Kevin Casey, one of our JUST RUN CSUMB student interns suggests the following: Quality physical education should be available to all children. Physical education can lay a foundation of a healthy lifestyle, and lead to skills and practices that can last a lifetime. Some leaders in the JUST RUN program may have students with disabilities that you want to integrate into your program and give them needed physical education activities and experiences. Depending on the nature and severity of the disability, innovative and imaginative adaptations can be made to allow the disabled child to participate. Certainly doing JUST DEEDS and eating nutritionally are two cornerstones of the program that can be done by disability students you may have in your program.

Feeling good about yourself and developing pride are qualities which everyone is entitled to and these feelings can be fostered in everyone in the program.

Signs and symptoms of asthma vary from person to person. It is very important to identify each person’s signs and symptoms, which can include:

  • Wheezing
  • Shortness of breath
  • Tightness in the chest
  • Persistent dry cough
  • Coughing or shortness of breath with physical activity
  • Itchy, tingly throat or chin

A trigger is any factor that can irritate the lungs and lead to an asthma episode. Not all triggers affect people in the same way. Some common triggers include:

  • Animal dander from skin hair or feathers
  • Pests - house dust mites found in bedding, blankets and stuffed animals, cockroaches
  • Pollens - from plants, grass or trees
  • Molds
  • Air quality - cigarette or wood smoke, air pollution
  • Chemical irritants - perfumes, cleaning solvents, paint
  • Seasonal changes: weather change, cold air, upper respiratory infections
  • Strong emotional reactions Exercise

Asthma episodes can be mild to life threatening. An attack is mild if the episode settles quickly with rest and treatment. Further medical treatment is not usually necessary, but the student should avoid vigorous exercise that day. An attack is severe if:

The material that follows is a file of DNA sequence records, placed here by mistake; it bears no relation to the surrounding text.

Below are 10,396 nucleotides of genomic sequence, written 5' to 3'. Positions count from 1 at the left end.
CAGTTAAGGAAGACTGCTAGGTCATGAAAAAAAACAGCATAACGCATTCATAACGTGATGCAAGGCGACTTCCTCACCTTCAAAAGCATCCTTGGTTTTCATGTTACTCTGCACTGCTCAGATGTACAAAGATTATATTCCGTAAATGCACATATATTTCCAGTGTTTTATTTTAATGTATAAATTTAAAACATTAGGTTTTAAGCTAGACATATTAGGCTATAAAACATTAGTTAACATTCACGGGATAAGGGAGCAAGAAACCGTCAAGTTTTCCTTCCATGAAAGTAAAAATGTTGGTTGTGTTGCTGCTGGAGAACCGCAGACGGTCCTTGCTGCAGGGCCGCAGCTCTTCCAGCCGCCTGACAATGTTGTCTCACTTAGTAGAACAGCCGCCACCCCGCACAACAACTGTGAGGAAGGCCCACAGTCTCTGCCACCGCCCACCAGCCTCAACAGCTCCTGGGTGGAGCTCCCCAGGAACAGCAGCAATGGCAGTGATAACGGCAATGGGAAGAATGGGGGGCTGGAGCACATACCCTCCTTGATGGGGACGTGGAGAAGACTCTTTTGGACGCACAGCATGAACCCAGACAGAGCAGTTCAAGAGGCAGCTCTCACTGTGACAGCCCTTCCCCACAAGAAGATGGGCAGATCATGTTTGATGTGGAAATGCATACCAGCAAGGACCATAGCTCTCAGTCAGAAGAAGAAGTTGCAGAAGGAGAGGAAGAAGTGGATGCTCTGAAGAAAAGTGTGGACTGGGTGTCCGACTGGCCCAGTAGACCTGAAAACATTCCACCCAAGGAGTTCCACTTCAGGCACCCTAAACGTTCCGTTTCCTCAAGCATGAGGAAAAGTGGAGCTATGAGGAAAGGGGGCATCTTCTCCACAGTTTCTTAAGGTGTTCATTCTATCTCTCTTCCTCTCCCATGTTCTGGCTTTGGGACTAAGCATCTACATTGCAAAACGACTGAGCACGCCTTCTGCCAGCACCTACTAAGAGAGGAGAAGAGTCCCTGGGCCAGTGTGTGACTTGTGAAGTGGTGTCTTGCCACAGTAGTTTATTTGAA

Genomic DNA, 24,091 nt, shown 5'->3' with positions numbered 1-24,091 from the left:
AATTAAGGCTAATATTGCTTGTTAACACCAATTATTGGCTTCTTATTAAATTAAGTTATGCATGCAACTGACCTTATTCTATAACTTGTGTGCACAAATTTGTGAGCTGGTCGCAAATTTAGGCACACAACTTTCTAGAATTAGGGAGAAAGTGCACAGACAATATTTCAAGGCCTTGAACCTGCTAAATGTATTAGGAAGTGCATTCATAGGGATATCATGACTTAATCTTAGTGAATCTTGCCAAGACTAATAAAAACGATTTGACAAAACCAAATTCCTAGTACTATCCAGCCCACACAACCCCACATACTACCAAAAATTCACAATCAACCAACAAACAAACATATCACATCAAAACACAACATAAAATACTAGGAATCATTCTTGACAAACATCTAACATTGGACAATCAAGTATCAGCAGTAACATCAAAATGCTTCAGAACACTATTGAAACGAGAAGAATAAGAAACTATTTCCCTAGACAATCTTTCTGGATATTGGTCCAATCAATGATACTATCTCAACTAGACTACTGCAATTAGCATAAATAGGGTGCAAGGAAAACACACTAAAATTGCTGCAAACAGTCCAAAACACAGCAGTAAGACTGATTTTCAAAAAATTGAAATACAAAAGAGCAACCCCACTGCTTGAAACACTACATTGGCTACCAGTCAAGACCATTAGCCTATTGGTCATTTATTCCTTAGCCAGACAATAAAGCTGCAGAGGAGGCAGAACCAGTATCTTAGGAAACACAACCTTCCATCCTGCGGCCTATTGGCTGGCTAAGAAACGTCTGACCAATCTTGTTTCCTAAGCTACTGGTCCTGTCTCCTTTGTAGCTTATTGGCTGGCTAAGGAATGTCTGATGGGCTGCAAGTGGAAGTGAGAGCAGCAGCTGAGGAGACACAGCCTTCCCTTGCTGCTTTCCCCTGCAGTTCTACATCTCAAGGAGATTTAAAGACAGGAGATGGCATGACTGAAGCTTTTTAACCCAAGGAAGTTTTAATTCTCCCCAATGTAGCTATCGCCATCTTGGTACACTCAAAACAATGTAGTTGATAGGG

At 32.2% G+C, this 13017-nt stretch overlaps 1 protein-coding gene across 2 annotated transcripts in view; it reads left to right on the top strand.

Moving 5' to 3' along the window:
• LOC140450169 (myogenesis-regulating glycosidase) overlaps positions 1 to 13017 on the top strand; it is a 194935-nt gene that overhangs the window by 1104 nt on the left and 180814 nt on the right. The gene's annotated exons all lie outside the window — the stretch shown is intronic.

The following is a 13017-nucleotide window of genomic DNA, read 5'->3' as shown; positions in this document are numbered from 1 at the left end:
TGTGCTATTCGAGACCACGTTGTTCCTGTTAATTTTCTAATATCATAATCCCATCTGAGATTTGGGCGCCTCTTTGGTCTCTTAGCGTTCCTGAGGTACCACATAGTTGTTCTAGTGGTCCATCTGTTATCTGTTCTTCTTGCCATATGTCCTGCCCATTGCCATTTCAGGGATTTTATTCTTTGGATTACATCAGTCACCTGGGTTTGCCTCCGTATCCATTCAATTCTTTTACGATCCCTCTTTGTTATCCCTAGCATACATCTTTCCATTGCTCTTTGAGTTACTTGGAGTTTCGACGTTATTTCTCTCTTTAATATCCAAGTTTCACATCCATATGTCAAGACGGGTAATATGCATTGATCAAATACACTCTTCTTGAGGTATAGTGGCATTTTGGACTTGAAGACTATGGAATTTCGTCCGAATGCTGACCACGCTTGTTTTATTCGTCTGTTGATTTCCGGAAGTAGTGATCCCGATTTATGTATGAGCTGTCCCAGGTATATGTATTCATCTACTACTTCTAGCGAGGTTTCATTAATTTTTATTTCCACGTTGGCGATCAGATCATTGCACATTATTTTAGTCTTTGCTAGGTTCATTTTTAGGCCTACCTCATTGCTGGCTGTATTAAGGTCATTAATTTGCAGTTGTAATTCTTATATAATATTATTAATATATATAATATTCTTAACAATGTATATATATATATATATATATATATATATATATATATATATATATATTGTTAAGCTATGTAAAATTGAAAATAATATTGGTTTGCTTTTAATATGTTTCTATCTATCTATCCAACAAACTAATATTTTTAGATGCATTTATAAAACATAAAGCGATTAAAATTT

• The rescue inhaler doesn’t help after two treatments.
  • The student has difficulty in any of the following:
    • Speaking
    • Moving
    • Is blue, pale, or sweating
    • Is struggling for breath
    • Requests a doctor
    • Requests an ambulance
    • Requests to go to the hospital

In case of a severe attack, seek professional medical attention immediately. Important note: a severe attack may not have wheezing because there is not enough air in the lungs to generate a wheeze. Under these circumstances, MEDICAL HELP IS URGENT! Delays can be fatal.

A typical workout session includes:

  • Hydration
  • Dynamic Warm up period involving movement and some gentle stretching - 5-10 minutes
  • Drills in the form of games - 15 minutes
  • Walk/run workout - 20 minutes
  • Stretching and warm down - 10 minutes
  • RE-hydration

We recommend having all participants in your program fill out the Student/Parent/Leader JUST RUN contract. This helps with parent involvement and has each child agree to particpate in the program and work on improving their fitness and nutritional habits. Each Child should keep this contract.

Running form should be reviewed regularly. Basic concepts are:

  • Run tall - don't lean too far back or forward.
  • Run relaxed - head, face, shoulders, and arms should feel relaxed.
  • Chin up and eyes forward.
  • Arms swing straight ahead - not from side to side.
  • Relaxed hands with thumbs up - no clenched fists.
  • Start slowly.
  • Exert the same effort going up or down hills as on flat ground.
  • Do not overstride.

Be prepared in any weather conditions. Runners are very very lucky to live in Monterey County because we rarely have snow and ice or too much cold or heat or rain. It does rain quite a bit from November through April, and it can get very hot in some parts of Monterey County if you run in the middle of the day from May through September. Here is some advice for different weather conditions.

HEAT:

  • Make sure you drink water or a sports drink before running and after running- stay hydrated.
  • If you are running for more than 20 minutes you should drink water or a sports drink during your run. It's ok to stop and drink.
  • Wear light clothes both in weight and color. Wear shorts and a singlet if you can. Or shorts and a T-Shirt. Wear white as it does not absorb the heat as much.
  • Wear a hat or cap to protect your skin from the sun and keep you cooler.
  • Wear sunscreen but NOT on your forehead because it might get into your eyes.
  • Run slower on very hot days.
  • Try to run in the early morning or later in the afternoon when it is not as hot.

COLD:

  • Run in sweatpants or a sweatshirt or a long sleeve shirt.
  • Wear gloves - there are very light gloves made especially for runners.
  • When you run or exercise you warm up very quickly and it's easy to dress too warmly even on a cold day - so be careful.
  • Wear a stocking cap or hat to keep your head warm. You lose most of your body heat from your head and your hands.
  • If you don't have gloves one thing some runners do is wear socks on their hands. Its fun and it keeps you warm.
  • It is easier to hurt your muscles if it is cold so start out slower and make sure you warm up.

RAIN:

  • Do NOT run if there is lightning or thunder.
  • Do NOT run if you are planning to run on the roads and you cannot see and cars cannot see you because of the rain.
  • In most conditions it is FUN to run in the rain. You are going to sweat/perspire anyway after a little bit of running and the rain can be refreshing.